Much Ado About Nothing
How we cite our quotes:
Just, if he send me no husband; for the which blessing I am
at him upon my knees every morning and evening. Lord, I could not endure a husband with a beard on his face. I had rather lie in
You may light on a husband that hath no beard.
What should I do with him? dress him in my apparel and make
him my waiting gentlewoman? He that hath a beard is more than a youth, and he that hath no beard is less than a man; and he that
is more than a youth is not for me; and he that is less than a
man, I am not for him. (2.1.27)
Beatrice denounces marriage in general, but you’ll note that she goes on to point out the particular flaws of particular men. We’re left to guess whether she is against the institution of marriage in principle, or whether she’s simply convinced she’ll never find the right man. (Or is her man-bashing a consolation prize because she hasn’t found anyone yet?) Lots of possibilities, but the point is, she’s not stoked about marriage.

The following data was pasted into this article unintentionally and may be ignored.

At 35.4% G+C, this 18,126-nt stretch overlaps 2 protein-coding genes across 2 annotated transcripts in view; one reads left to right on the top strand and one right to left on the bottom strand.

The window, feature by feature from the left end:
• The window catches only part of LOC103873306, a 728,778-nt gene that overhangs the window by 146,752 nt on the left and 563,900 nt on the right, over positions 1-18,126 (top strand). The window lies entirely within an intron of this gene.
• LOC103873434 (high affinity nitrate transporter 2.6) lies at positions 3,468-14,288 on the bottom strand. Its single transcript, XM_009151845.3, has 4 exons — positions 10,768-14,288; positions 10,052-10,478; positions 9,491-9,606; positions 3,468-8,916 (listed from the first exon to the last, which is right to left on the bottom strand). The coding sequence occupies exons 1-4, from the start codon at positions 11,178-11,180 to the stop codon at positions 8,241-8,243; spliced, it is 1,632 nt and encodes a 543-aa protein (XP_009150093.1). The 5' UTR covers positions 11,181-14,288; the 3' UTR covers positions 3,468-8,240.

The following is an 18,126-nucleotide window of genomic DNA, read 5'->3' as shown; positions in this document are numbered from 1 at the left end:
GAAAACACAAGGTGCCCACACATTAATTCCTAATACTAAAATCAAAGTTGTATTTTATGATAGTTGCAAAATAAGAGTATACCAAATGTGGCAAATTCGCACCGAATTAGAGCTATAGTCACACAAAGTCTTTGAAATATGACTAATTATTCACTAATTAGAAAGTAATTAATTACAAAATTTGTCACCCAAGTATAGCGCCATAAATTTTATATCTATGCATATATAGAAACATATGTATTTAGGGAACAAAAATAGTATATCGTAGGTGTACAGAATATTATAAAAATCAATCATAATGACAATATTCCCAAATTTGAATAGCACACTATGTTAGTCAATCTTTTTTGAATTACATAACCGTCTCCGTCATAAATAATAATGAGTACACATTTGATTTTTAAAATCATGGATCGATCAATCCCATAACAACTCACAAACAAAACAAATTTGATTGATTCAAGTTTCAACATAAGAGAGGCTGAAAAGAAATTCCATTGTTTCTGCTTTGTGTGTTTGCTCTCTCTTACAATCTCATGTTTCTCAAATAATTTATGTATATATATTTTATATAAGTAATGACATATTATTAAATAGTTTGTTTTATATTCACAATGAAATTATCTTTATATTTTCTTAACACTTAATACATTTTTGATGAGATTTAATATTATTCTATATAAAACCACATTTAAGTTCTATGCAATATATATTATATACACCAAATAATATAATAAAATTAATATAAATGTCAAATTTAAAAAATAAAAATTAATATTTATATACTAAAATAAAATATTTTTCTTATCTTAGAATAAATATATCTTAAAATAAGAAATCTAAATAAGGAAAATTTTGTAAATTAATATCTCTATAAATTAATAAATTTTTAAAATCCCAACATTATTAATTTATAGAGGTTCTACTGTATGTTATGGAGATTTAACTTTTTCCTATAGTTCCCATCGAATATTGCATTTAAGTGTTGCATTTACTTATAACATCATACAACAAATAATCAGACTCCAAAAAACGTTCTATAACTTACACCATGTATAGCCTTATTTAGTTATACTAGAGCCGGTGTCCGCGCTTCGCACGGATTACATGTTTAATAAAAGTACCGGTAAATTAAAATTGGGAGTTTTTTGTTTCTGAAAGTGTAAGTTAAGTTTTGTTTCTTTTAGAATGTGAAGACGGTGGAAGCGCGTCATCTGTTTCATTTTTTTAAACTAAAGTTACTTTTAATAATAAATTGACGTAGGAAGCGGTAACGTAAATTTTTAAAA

Daughter, remember what I told you. If the Prince do solicit
you in that kind, you know your answer. (2.1.66)
Essentially, Leonato is saying, "You’ll know your answer because I told you your answer." Thus we add one more facet to the presentation of marriage in the play: it’s not necessarily an arrangement made out of love, but more like a transaction that can be worked upon and influenced by outside forces.
I would not marry her though she were endowed with all that
Adam had left him before he transgress'd. (2.1.250)
It’s notable that Benedick brings up marrying Beatrice, though no one else has even mentioned it. Stating so passionately that it’s not on his mind shows that, actually, it’s on his mind.